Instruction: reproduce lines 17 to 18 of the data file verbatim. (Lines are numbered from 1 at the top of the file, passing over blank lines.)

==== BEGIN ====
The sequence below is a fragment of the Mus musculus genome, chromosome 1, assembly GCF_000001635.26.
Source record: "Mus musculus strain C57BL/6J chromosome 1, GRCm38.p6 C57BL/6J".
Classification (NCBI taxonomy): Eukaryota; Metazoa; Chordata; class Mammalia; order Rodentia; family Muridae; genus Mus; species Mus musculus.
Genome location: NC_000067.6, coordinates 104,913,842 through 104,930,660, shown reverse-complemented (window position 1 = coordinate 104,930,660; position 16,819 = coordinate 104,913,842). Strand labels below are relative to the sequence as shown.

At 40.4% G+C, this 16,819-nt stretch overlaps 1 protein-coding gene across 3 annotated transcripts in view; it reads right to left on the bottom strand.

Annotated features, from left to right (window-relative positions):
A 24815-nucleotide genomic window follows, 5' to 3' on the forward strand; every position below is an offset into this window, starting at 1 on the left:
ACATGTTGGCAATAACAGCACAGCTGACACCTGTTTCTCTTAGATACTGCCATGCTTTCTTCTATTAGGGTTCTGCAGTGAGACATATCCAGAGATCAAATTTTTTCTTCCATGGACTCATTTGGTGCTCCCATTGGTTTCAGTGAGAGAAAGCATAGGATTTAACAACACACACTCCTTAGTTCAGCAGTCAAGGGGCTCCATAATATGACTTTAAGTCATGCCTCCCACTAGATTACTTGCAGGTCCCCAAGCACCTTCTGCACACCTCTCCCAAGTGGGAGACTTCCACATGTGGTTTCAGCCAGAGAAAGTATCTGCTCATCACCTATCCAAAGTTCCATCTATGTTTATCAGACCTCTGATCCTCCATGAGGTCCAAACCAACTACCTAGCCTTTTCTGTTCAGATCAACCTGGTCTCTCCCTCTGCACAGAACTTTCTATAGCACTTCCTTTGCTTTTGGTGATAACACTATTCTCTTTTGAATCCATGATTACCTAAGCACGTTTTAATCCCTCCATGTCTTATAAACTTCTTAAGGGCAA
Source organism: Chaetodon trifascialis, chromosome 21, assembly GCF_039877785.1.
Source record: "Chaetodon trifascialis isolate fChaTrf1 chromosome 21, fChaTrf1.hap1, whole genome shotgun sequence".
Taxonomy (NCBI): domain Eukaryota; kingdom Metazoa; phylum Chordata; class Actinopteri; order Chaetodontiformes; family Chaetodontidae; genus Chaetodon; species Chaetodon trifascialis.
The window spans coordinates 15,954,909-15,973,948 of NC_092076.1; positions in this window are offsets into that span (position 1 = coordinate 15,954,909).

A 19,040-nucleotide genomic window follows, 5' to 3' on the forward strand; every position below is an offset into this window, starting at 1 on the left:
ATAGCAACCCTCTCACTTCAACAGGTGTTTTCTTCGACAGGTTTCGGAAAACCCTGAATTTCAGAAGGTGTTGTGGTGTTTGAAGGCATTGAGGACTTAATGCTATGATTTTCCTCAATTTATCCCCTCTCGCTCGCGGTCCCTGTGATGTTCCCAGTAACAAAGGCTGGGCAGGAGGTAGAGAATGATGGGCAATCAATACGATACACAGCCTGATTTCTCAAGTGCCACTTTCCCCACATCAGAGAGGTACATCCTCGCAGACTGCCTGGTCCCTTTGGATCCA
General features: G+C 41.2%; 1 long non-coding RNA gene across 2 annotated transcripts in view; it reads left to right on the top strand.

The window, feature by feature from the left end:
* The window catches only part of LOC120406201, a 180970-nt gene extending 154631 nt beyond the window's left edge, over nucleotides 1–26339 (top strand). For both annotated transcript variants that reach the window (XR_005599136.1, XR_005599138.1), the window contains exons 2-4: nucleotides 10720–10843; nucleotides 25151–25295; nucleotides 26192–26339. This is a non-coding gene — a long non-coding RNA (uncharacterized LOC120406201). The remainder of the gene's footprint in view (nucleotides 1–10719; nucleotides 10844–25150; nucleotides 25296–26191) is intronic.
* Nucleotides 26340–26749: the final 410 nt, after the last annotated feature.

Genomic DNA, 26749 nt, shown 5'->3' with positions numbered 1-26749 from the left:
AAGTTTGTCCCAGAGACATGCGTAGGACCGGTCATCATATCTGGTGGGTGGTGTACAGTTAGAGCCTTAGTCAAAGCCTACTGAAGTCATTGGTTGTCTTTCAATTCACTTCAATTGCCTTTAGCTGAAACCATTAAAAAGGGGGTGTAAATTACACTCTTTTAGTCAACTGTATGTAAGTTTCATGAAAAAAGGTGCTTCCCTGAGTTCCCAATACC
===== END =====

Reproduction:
* The window catches only part of LOC120406201, a 180970-nt gene extending 154631 nt beyond the window's left edge, over nucleotides 1–26339 (top strand). For both annotated transcript variants that reach the window (XR_005599136.1, XR_005599138.1), the window contains exons 2-4: nucleotides 10720–10843; nucleotides 25151–25295; nucleotides 26192–26339. This is a non-coding gene — a long non-coding RNA (uncharacterized LOC120406201). The remainder of the gene's footprint in view (nucleotides 1–10719; nucleotides 10844–25150; nucleotides 25296–26191) is intronic.
* Nucleotides 26340–26749: the final 410 nt, after the last annotated feature.